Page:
TCM Series: Zang Viscera


(c) 2012, Chraeloos Resident
Welcome everyone to the Traditional Oriental Medicine series. Thank you for coming! Please leave a donation if you like what you see and want to see more. All donations are split between the venue and myself in order to keep these events going and to enable the growth of the sim. The tip jar is one of the candles on the table. If you’d like a copy of today’s notes you can find them in another candle on the table.

Thank you for visiting Peaceful Dragon Oriental Medicine Centre! The centre is currently under construction, but is intended to be an Oriental medicine learning centre. If you have a suggestion for an activity or an event here, please contact either Xandria Winterwolf or myself.

I just want to remind everyone that none of the information presented here is advice and therefore should not be put into practice without first consulting a professional.

Today we will focus on the structure and functions of the viscera.

The main sources used today are: http://www.tcmworld.org/, “The Way of Qigong” by Kenneth S. Cohen, “Traditional Chinese Medicine” by Daniel Reid, “Natural Healing Wisdom and Know-how” compiled by Amy Rost, http://www.yinyanghouse.com/theory/, http://www.sacredlotus.com/theory/substances/qi_forms.cfm, “Essentials of Chinese Medicine, Vol. 1” edited by Zhanwen Liu and Liang Liu, “Secrets of Dragon Gate” by Dr. Steven Liu and Jonathan Blank.

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I’d like you all to take a few minutes and do this exercise with me.

You can do this standing or sitting, whatever is more comfortable for you. Straighten your spine – pretend as though there is a string someone has attached to it with a rod and is pulling up from the top of your spine. Make it tall and straight. Next, relax your joints. Let your shoulders relax, your elbows, wrists, hips, knees, ankles, everything; just let it all relax. You should almost feel heavier, as though there is more gravity pulling on you. Now, breathe deeply, bring the breath all the way through your body. Fill your meridians with the air, all the way to your toes and finger tips. Stay like this for a few minutes, breathing deeply and steadily, and try to clear your mind. Listen to the music stream if you want something to focus on. Just sit or stand and breathe, joints relaxed, and spine straight.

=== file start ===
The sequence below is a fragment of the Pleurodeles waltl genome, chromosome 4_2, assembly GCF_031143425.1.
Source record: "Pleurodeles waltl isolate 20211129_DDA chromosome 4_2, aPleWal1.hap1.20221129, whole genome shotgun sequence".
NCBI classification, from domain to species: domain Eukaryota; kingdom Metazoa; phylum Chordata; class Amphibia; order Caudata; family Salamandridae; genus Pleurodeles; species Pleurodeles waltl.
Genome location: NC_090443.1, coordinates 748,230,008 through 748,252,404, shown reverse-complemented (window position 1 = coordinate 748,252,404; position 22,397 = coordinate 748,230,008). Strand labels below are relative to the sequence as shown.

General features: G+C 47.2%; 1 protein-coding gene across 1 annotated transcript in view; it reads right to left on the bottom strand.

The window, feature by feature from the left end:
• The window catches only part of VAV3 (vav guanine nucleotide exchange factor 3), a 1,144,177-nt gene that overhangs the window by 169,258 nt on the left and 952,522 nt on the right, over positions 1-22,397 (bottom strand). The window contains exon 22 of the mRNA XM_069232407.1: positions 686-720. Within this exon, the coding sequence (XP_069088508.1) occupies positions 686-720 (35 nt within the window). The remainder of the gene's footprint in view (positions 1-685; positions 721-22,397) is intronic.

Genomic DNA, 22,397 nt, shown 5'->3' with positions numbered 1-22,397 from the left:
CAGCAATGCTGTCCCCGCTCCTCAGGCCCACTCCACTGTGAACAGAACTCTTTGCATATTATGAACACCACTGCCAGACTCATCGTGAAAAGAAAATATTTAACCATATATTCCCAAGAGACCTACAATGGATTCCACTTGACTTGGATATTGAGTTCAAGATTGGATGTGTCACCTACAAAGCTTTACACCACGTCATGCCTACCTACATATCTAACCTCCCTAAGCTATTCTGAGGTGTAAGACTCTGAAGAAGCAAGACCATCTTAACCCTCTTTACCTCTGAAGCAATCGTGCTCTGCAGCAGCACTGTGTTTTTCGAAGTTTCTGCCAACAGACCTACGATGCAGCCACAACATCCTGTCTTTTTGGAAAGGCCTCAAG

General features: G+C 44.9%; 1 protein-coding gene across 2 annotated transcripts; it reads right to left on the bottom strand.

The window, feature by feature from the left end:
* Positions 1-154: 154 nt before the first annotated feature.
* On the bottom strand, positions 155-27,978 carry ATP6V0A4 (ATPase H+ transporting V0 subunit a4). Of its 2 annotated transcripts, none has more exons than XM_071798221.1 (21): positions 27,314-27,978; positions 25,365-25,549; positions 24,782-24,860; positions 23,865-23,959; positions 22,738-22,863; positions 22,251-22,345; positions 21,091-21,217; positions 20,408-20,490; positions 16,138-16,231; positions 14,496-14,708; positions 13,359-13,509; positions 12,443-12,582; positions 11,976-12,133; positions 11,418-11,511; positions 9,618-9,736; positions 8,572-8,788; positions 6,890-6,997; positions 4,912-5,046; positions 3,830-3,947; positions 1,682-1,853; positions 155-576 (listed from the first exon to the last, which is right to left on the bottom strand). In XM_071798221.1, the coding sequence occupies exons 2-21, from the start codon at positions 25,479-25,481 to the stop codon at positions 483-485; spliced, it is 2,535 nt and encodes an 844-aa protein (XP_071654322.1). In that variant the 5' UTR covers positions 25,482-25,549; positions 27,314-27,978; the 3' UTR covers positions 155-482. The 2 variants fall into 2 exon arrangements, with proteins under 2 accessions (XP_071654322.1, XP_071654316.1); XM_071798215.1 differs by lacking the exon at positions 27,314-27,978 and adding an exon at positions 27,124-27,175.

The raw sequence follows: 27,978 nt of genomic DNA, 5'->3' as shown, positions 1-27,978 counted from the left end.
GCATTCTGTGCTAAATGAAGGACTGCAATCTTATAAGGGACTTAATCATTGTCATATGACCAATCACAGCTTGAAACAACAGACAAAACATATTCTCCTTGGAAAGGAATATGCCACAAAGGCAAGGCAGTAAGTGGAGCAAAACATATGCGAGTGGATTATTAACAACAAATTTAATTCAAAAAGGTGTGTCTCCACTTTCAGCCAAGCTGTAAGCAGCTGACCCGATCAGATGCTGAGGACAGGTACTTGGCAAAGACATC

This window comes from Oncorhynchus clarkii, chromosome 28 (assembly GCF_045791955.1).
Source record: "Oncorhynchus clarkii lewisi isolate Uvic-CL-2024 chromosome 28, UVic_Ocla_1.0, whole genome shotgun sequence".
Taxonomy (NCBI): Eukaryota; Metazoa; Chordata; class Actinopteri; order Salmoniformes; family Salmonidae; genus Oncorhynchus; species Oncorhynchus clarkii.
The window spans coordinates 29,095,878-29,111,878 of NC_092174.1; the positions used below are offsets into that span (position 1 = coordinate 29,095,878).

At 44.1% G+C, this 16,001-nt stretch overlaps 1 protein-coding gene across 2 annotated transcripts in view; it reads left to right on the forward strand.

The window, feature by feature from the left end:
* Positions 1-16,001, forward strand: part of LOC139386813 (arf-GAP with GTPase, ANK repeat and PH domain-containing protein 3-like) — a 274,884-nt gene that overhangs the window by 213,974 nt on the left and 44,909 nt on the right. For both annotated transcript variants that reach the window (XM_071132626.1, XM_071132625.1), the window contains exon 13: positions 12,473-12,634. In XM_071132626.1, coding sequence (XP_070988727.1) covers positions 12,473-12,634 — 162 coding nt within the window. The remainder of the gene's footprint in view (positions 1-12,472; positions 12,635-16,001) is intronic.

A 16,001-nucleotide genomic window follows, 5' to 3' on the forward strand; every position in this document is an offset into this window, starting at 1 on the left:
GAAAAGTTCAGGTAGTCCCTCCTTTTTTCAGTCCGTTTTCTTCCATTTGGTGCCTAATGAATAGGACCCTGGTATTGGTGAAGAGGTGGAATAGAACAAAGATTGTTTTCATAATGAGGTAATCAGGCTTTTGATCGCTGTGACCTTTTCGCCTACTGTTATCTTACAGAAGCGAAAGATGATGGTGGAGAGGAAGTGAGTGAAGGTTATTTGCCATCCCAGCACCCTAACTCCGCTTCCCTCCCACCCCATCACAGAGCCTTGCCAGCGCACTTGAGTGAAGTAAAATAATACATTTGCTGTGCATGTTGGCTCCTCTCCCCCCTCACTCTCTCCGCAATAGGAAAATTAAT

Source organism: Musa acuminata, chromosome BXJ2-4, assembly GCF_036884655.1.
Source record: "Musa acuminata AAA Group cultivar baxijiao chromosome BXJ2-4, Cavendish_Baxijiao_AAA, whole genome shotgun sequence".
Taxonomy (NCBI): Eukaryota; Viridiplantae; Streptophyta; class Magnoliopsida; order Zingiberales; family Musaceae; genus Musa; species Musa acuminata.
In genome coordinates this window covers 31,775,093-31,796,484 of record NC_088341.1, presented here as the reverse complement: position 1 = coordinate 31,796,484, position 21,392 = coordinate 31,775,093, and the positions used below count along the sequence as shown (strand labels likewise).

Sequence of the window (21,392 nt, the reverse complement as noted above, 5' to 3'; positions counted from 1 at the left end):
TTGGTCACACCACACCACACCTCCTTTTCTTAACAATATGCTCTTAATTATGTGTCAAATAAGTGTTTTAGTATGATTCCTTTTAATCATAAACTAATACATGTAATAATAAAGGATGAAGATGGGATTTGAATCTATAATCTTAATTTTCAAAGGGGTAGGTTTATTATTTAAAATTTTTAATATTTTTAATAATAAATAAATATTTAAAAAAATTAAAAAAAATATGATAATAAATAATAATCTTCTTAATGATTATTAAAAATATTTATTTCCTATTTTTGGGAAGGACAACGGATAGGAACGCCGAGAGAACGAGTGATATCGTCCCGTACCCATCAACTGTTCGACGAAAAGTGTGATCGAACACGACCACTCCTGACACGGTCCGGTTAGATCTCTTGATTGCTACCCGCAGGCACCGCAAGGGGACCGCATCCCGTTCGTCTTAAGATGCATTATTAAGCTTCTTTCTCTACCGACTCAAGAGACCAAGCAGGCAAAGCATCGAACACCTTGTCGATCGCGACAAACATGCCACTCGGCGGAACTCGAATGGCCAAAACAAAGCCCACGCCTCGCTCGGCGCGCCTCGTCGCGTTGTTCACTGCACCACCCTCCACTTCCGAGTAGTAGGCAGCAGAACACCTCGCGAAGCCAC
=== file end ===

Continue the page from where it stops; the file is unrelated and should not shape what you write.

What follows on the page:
If you’d like to try staying this way for the discussion, by all means feel free. Make sure you stop if at any point it hurts or you feel dizzy. Any movements from this position should be slow and done in time with your breathing. Drink some water to help bring yourself back to centre when you stop.

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Zang Viscera: a collective term for the heart, lung, spleen, liver, and kidney. The heart is the governor of these organs, although they are all inter-dependent and work together to maintain vital activities within the body.

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Heart (including Pericardium)

“The heart is the lord of all organs; it is where the spirit arises.” – Plain Questions

The heart is located in the thorax above the diaphragm and it surrounded by the pericardium. It is the house of the mind, the master of blood, and the governor of the vessels. It belongs to the fire element. When working with the other zang organs, it has the function of controlling all the vital activities of the body.

The heart takes part in the formation of blood, while also promoting the circulation of blood. The qi of the heart enables it to beat. According to yin-yang theory, the qi belongs to yang, and the blood to yin. Because of this the heart can have two categories – heart-Yang and heart-Yin. Because of the hearts connection to the blood vessels, it is easy for practitioners to find any changes from the normal activities of the heart through the pulse. For example, when the heart-Qi is abundant and the blood full, the heartbeat is strong and the blood would flow smoothly. This is manifested as a regular pulse that is forceful and regular (4-5 beats per breath), as well as a red and vibrant complexion. On the other hand, if heart-Qi and heart-blood are insufficient, the heartbeat is weak and the pulse is irregular and feeble with a lustreless and pallid complexion. Also, stagnant blood would manifest as a dusky complexion, cyanotic lips, palpitation of the heart, tightness in the chest, precordial pain, and a pulse that is hesitant and intermittent.